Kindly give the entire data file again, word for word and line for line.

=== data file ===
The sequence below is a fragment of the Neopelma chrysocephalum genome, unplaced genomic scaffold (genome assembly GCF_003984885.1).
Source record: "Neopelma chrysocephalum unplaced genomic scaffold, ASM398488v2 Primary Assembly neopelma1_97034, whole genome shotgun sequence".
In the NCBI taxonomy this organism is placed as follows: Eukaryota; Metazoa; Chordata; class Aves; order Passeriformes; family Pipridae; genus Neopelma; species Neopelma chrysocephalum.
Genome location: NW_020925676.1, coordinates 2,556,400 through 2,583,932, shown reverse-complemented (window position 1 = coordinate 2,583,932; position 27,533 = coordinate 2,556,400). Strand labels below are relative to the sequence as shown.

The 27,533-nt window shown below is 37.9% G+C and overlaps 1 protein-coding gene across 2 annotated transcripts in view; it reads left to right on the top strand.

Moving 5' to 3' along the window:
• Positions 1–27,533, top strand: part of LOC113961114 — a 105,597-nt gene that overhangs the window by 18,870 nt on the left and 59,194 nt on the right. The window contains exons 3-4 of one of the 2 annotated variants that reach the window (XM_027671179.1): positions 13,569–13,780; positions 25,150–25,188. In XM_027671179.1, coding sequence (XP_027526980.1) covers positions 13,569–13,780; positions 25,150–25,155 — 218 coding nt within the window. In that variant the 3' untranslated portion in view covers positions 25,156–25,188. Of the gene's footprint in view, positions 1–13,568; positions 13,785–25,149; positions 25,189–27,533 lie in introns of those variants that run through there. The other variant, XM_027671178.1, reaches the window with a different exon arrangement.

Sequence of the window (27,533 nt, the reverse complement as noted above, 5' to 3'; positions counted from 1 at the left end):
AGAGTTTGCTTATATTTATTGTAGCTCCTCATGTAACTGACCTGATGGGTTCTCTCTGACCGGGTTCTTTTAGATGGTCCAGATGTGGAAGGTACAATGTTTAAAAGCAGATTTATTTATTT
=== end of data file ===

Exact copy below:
The sequence below is a fragment of the Neopelma chrysocephalum genome, unplaced genomic scaffold (genome assembly GCF_003984885.1).
Source record: "Neopelma chrysocephalum unplaced genomic scaffold, ASM398488v2 Primary Assembly neopelma1_97034, whole genome shotgun sequence".
In the NCBI taxonomy this organism is placed as follows: Eukaryota; Metazoa; Chordata; class Aves; order Passeriformes; family Pipridae; genus Neopelma; species Neopelma chrysocephalum.
Genome location: NW_020925676.1, coordinates 2,556,400 through 2,583,932, shown reverse-complemented (window position 1 = coordinate 2,583,932; position 27,533 = coordinate 2,556,400). Strand labels below are relative to the sequence as shown.

The 27,533-nt window shown below is 37.9% G+C and overlaps 1 protein-coding gene across 2 annotated transcripts in view; it reads left to right on the top strand.

Moving 5' to 3' along the window:
• Positions 1–27,533, top strand: part of LOC113961114 — a 105,597-nt gene that overhangs the window by 18,870 nt on the left and 59,194 nt on the right. The window contains exons 3-4 of one of the 2 annotated variants that reach the window (XM_027671179.1): positions 13,569–13,780; positions 25,150–25,188. In XM_027671179.1, coding sequence (XP_027526980.1) covers positions 13,569–13,780; positions 25,150–25,155 — 218 coding nt within the window. In that variant the 3' untranslated portion in view covers positions 25,156–25,188. Of the gene's footprint in view, positions 1–13,568; positions 13,785–25,149; positions 25,189–27,533 lie in introns of those variants that run through there. The other variant, XM_027671178.1, reaches the window with a different exon arrangement.

Sequence of the window (27,533 nt, the reverse complement as noted above, 5' to 3'; positions counted from 1 at the left end):
AGAGTTTGCTTATATTTATTGTAGCTCCTCATGTAACTGACCTGATGGGTTCTCTCTGACCGGGTTCTTTTAGATGGTCCAGATGTGGAAGGTACAATGTTTAAAAGCAGATTTATTTATTT